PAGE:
Bitcoin mining is too energy intensive — that’s the message that International Monetary Fund (IMF) Managing Director Christine Lagarde has for advocates of the flagship cryptocurrency.
Bitcoin Mining Too Energy Intensive: IMF Director Lagarde
Lagarde, who was speaking from Davos at the World Economic Forum, said that Bitcoin mining is an “energy angry” industry, a factor that the IMF finds concerning.
“The Bitcoins mining, which is this accelerated and augmented use of computers to actually determine the value and incentive the functioning of the mechanism, is energy angry,” Lagarde said in Bloomberg TV interview. “And we figure that in 2018 if it continues that system will actually consume as much electricity as Argentina.”
According to Bloomberg, the Bitcoin mining industry’s collective power consumption tripled in 2017, reaching a peak daily usage of 43 GWh in December.
Many analysts and environmentalists have sounded the alarm on the industry’s power usage, and Lagarde said that it has turned in to a “big concern” given that the world is already battle climate change.
“In times of climate change and when we look at how much coal is being used in some Chinese provinces to actually mine Bitcoin it’s a big concern,” she concluded.
However, despite such clarion calls, other analysts have said that the industry’s energy consumption has been overblown. Last week, a Credit Suisse report said that although miners’ electricity usage will increase as long as the practice remains profitable, actual projections are a “far cry from the power and environmental Armageddon that some have feared.”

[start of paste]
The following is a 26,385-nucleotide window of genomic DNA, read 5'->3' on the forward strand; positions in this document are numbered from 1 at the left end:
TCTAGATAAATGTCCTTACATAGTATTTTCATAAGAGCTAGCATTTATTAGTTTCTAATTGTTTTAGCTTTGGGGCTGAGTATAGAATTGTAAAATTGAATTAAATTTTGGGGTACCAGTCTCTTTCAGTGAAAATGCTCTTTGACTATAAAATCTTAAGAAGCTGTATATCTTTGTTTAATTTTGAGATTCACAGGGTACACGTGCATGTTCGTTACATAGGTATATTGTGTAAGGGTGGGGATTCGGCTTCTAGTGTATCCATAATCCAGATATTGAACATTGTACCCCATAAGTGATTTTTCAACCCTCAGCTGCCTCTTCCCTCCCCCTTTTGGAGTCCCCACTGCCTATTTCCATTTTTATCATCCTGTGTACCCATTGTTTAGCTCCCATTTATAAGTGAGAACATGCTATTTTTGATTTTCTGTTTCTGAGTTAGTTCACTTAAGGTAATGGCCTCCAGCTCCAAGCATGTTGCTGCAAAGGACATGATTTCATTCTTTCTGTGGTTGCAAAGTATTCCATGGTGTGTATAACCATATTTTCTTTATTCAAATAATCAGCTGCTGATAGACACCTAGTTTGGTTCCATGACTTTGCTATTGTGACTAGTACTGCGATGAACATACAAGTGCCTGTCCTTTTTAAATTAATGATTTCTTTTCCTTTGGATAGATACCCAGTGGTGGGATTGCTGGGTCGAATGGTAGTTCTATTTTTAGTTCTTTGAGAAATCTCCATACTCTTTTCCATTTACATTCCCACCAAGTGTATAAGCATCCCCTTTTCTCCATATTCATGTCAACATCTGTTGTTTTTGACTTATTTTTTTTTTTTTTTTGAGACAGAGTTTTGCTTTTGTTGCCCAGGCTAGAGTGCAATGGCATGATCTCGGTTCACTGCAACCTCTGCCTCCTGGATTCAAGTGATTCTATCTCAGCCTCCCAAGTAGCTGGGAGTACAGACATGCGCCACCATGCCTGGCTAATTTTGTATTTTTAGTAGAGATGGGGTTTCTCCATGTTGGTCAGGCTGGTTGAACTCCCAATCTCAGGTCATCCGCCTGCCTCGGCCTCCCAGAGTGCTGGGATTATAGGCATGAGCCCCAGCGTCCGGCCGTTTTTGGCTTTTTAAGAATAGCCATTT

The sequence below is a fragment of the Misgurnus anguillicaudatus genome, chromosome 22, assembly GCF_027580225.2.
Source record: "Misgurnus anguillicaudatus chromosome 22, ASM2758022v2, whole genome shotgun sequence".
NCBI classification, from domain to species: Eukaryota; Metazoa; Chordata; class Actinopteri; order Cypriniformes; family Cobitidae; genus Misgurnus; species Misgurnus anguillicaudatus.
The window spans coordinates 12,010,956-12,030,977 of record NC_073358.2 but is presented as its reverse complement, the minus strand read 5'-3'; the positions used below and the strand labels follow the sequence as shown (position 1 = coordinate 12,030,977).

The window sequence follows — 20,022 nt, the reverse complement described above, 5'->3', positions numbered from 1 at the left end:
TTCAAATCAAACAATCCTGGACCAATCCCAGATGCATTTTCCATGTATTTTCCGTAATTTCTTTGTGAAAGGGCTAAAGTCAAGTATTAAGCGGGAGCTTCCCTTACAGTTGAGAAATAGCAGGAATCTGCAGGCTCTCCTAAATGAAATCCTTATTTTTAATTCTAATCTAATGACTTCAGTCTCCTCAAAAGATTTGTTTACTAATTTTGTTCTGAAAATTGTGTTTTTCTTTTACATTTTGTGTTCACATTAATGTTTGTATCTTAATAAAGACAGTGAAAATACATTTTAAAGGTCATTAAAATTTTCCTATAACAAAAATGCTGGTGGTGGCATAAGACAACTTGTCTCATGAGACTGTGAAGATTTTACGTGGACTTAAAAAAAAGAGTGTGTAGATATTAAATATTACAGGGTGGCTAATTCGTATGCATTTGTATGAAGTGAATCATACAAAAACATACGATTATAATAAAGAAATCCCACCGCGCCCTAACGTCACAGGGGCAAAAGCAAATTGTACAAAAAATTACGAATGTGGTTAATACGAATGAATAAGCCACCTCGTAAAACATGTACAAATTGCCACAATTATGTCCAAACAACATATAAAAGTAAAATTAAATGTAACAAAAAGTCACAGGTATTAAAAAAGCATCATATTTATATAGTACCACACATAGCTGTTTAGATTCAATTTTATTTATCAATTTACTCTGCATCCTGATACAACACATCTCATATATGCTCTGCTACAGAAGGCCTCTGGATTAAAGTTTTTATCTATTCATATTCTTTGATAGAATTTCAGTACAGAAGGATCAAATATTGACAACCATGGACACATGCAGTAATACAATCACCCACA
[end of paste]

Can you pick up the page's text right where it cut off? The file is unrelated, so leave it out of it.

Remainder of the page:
Blockchain ‘Fascinating,’ But Bitcoin Has a ‘Dark Side’
But, as she has on many occasions, Lagarde sought to separate the “technology that is underneath” cryptocurrency from Bitcoin itself. This technology, she has said in the past, will bring “massive disruptions,” a prediction she reiterated in the present interview.
“What is fascinating about [cryptocurrencies] is the technology that is underneath, this distributed ledger technology that guarantees identification, trustability, authentication of transactions, without intermediation, I think that was the dream of the original Bitcoin inventors,” she said, perhaps without knowledge of Bitcoin’s genesis block.
Lagarde noted that a myriad of central banks have begun to experiment with how to integrate distributed ledger technology (DLT) into their own operations, without sacrificing the authority to control and issue new units of currency.
Public cryptocurrencies, however, have another dark side beyond their massive energy consumption, Lagarde claimed.
“The anonymity of it is likely to facilitate money laundering, dark money moving around, and things that no one is happy about, if we are looking for financial stability and transparency of financial transactions, so that’s the dark side,” she said.
In response to this threat, the IMF recently called for international collaboration on regulating cryptocurrencies, joining similar entreaties from financial regulators in a variety of G20 nations.
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